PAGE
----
2022 growth projected around 4.5% – Databank

Real Gross Domestic Product
  • with inflation, FX, policy rate set to cage economy

Amid the central bank’s continued aggressive policy stance, a free-falling cedi and an eclectic collection of external factors, the research arm of Databank has projected an end-of-year overall Real Gross Domestic Product (GDP) growth rate of between 3.5 and 4.5 percent.

The lower end of the band is consistent with forecasts by the finance ministry, which in mid-year pegged the growth rate at 3.7 percent; as well as the International Monetary Fund (IMF) suggesting in its most recent Economic Outlook Report the year will close with growth at 3.6 percent, down from 5.2 percent earlier in the year.

Databank anticipates industry, and the manufacturing sub-sector in particular, to suffer the brunt of unfavourable conditions in its analysis of the first three quarters and outlook for the remainder of the year, titled Tough Times Calls for Tough Measures.

“We maintain our FY22 growth forecast at 4 percent ± 50bps as the ongoing policy squeeze, tighter operating environment, and external factors are expected to curtail growth,” the report reads in part, even as the Purchasing Managers’ Index (PMI) – which measures the prevailing direction of economic trends in the manufacturing and service sectors – plummeted to 45.6pts at the end of September 2022 from 50.8pts in January.

“With the GH cedi enduring intense depreciatory pressure, we expect that input costs will continue to rise – further constraining growth in the manufacturing sub-sector. We expect a hardening operating environment for businesses, and the monetary squeeze to remain a significant risk to the near-term growth outlook,” it added.

On the back of a strong performance in the manufacturing sub-sector, which increased by 8.8 percent year-on-year, the larger industry sector experienced a recovery in the second quarter; rocketing to 4.4 percent compared to the -0.5 percent registered in the first quarter (YoY).

Comparatively, agriculture expanded by 4.6 percent at end of the second accounting period; a 40-basis point decline from the first quarter’s 5 percent growth rate as the cost of inputs, particularly fertiliser, took a toll.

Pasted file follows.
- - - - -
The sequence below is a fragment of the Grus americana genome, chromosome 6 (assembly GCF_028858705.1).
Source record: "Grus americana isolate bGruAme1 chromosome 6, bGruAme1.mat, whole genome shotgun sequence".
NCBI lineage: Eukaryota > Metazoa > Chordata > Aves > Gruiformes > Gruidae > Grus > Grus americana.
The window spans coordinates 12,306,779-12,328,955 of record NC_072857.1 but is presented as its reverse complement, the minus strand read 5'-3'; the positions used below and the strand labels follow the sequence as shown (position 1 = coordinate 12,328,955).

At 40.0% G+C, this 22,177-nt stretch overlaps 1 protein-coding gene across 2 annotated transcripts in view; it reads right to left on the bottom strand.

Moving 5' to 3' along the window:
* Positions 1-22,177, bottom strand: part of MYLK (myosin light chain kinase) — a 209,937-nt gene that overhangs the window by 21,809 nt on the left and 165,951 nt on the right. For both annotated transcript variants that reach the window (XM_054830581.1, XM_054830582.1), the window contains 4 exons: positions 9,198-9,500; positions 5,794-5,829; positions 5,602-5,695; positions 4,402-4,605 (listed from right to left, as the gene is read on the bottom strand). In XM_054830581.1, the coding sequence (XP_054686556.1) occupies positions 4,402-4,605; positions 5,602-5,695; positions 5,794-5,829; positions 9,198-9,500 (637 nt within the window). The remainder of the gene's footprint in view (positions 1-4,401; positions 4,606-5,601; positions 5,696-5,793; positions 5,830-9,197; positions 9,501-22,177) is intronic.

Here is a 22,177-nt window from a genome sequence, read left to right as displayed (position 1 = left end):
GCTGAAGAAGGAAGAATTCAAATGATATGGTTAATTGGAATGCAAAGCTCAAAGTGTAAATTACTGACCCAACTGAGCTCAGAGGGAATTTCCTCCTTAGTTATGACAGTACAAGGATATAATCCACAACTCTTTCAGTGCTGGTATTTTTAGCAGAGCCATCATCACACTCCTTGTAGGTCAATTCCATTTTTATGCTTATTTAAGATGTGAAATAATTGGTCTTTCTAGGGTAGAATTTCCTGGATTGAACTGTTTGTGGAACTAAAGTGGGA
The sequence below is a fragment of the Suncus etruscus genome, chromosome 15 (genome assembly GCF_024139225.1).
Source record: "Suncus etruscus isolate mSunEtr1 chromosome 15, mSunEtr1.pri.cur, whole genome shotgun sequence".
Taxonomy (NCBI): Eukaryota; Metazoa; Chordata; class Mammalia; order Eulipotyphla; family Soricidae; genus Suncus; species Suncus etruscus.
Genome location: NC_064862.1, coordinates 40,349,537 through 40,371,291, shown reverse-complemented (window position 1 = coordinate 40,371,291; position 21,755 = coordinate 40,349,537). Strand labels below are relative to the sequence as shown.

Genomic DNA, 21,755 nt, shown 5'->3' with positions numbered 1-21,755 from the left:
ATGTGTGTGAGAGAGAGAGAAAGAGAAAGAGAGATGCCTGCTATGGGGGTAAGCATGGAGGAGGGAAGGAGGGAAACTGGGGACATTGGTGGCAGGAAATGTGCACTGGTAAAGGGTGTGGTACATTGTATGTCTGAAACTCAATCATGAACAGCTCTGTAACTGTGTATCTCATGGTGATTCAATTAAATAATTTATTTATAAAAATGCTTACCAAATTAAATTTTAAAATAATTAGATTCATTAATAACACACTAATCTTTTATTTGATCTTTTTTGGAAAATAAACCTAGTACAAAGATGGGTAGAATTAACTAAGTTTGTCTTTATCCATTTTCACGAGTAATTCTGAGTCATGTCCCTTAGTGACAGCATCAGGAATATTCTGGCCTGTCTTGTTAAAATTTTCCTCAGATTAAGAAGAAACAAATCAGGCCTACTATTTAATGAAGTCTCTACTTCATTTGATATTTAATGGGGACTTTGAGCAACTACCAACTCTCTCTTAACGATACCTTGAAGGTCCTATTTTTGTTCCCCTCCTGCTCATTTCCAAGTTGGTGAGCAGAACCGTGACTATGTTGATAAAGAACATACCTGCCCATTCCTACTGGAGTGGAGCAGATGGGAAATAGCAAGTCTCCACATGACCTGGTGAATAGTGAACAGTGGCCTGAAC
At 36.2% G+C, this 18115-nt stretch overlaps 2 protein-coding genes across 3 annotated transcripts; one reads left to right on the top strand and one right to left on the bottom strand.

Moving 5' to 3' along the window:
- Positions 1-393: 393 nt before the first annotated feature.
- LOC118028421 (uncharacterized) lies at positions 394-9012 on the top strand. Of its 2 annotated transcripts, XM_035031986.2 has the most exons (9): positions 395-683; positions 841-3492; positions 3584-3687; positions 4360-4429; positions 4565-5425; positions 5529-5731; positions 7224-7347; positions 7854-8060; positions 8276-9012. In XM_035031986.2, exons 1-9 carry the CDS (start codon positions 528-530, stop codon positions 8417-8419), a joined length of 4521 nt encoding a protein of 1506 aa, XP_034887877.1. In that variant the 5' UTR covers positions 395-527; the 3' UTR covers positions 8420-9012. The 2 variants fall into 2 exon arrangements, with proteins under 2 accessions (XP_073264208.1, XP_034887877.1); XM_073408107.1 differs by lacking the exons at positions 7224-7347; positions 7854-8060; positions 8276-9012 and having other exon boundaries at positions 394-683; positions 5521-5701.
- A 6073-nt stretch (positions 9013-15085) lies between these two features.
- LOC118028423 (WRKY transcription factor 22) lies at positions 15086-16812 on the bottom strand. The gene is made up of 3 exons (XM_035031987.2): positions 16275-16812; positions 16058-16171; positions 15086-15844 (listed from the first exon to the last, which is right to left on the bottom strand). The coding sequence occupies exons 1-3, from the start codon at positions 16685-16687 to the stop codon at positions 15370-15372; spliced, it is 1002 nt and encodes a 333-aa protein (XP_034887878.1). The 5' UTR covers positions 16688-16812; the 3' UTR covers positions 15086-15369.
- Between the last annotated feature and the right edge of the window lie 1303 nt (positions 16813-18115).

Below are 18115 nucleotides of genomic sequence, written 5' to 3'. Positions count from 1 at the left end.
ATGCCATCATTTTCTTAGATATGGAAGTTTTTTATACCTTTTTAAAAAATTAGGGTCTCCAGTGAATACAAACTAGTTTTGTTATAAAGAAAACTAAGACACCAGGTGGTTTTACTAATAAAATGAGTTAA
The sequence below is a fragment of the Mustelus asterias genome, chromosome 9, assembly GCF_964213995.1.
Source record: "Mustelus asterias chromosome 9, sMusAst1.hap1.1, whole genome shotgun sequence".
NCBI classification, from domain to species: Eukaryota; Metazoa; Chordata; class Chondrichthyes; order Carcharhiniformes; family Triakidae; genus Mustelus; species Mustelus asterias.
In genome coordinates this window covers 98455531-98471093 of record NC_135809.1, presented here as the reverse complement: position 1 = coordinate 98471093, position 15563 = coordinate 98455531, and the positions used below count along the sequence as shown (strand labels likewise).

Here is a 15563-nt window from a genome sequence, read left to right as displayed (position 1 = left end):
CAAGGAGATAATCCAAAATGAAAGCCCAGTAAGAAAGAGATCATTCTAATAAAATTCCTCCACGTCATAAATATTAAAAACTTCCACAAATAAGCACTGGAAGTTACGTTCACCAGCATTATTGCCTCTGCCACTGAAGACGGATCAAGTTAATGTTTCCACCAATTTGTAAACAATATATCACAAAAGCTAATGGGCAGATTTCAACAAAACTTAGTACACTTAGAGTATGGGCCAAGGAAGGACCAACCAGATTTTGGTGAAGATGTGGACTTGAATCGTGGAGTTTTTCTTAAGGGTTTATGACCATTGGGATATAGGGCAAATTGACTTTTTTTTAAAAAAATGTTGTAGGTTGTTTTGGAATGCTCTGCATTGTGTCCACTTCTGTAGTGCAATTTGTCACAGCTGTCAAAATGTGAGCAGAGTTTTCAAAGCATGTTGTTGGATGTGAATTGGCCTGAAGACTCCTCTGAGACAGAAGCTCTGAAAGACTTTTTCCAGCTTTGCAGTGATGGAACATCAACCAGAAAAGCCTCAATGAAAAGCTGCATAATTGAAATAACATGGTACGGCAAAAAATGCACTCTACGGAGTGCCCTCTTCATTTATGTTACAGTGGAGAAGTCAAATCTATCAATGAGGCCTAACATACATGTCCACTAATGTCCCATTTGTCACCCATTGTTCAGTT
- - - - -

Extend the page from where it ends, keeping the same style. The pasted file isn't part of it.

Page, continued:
In contrast to the meagre 3.7 percent recorded in quarter-one, the services sector once more emerged as the most formidable – hitting 5.2 percent over the period. Unsurprisingly, the information and communication subsector expanded by 12.4 percent, with the main sectors being health (12.7 percent) and education (13.2 percent).

Despite an easing of pressure on the cedi owing to a number of measures introduced by the central bank as well as inflows of the US greenback, most notably from the US$1.13billion COCOBOD syndicated loan, depleted reserves and uncertainty remain over the protracted negotiations with the IMF, Databank noted.

“Bare international reserves could increase offshore portfolio outflows. Offshore investors question government’s capacity to meet its external debt service commitments and foreign portfolio outflows, considering the substantial fall in foreign exchange reserves – 2.9 months of import cover as of Aug, 22. This significant reserve fall has intensified offshore demand while limiting supply-side interventions from the central bank,” the report noted.

This, Databank believes, will keep demand for forex safe-haven assets to remain heightened in the near-term.

“An uncertain economic environment could sustain demand for safe-haven assets. As inflation still outpaces domestic yields and the GH¢ continues to depreciate, the risk of holding onto GH¢-denominated assets have been elevated due to losses associated with inflation and depreciation.

“Local investors will likely seek safe havens to protect capital and real returns. This approach has enhanced the allure of US$-denominated assets among local investors. We expect the corresponding foreign exchange demand for safe-haven assets will exert further depreciation pressure on the local currency in 4Q22,” it explained.




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